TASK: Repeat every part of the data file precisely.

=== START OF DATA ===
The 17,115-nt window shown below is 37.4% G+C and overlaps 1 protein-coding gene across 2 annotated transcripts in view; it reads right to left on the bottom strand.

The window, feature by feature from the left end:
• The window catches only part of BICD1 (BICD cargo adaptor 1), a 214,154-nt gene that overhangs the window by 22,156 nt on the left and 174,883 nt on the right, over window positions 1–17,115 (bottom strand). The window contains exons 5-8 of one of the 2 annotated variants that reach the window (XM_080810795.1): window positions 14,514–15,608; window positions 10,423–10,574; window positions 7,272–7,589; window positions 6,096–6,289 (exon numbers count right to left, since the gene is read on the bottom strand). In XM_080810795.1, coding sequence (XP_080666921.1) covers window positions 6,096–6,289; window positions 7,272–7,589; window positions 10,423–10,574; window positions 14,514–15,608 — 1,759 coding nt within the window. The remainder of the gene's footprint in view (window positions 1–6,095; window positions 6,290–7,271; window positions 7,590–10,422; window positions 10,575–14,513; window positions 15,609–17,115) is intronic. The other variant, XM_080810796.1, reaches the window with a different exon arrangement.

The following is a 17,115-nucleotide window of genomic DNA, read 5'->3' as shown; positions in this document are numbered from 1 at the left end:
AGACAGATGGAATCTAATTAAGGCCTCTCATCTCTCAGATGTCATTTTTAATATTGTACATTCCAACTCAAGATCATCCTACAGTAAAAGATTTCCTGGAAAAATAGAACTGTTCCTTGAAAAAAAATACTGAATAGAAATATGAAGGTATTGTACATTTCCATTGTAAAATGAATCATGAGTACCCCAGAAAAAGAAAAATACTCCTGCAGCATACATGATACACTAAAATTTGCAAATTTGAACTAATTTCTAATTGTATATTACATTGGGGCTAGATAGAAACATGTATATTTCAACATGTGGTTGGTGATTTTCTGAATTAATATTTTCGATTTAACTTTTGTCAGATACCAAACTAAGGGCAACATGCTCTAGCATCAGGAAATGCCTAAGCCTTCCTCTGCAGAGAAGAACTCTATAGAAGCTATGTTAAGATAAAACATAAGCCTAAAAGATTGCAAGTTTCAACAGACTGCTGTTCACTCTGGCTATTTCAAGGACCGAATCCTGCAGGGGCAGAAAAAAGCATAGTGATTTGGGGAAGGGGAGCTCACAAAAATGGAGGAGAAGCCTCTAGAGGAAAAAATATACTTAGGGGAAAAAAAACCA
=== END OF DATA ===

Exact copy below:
The 17,115-nt window shown below is 37.4% G+C and overlaps 1 protein-coding gene across 2 annotated transcripts in view; it reads right to left on the bottom strand.

The window, feature by feature from the left end:
• The window catches only part of BICD1 (BICD cargo adaptor 1), a 214,154-nt gene that overhangs the window by 22,156 nt on the left and 174,883 nt on the right, over window positions 1–17,115 (bottom strand). The window contains exons 5-8 of one of the 2 annotated variants that reach the window (XM_080810795.1): window positions 14,514–15,608; window positions 10,423–10,574; window positions 7,272–7,589; window positions 6,096–6,289 (exon numbers count right to left, since the gene is read on the bottom strand). In XM_080810795.1, coding sequence (XP_080666921.1) covers window positions 6,096–6,289; window positions 7,272–7,589; window positions 10,423–10,574; window positions 14,514–15,608 — 1,759 coding nt within the window. The remainder of the gene's footprint in view (window positions 1–6,095; window positions 6,290–7,271; window positions 7,590–10,422; window positions 10,575–14,513; window positions 15,609–17,115) is intronic. The other variant, XM_080810796.1, reaches the window with a different exon arrangement.

The following is a 17,115-nucleotide window of genomic DNA, read 5'->3' as shown; positions in this document are numbered from 1 at the left end:
AGACAGATGGAATCTAATTAAGGCCTCTCATCTCTCAGATGTCATTTTTAATATTGTACATTCCAACTCAAGATCATCCTACAGTAAAAGATTTCCTGGAAAAATAGAACTGTTCCTTGAAAAAAAATACTGAATAGAAATATGAAGGTATTGTACATTTCCATTGTAAAATGAATCATGAGTACCCCAGAAAAAGAAAAATACTCCTGCAGCATACATGATACACTAAAATTTGCAAATTTGAACTAATTTCTAATTGTATATTACATTGGGGCTAGATAGAAACATGTATATTTCAACATGTGGTTGGTGATTTTCTGAATTAATATTTTCGATTTAACTTTTGTCAGATACCAAACTAAGGGCAACATGCTCTAGCATCAGGAAATGCCTAAGCCTTCCTCTGCAGAGAAGAACTCTATAGAAGCTATGTTAAGATAAAACATAAGCCTAAAAGATTGCAAGTTTCAACAGACTGCTGTTCACTCTGGCTATTTCAAGGACCGAATCCTGCAGGGGCAGAAAAAAGCATAGTGATTTGGGGAAGGGGAGCTCACAAAAATGGAGGAGAAGCCTCTAGAGGAAAAAATATACTTAGGGGAAAAAAAACCA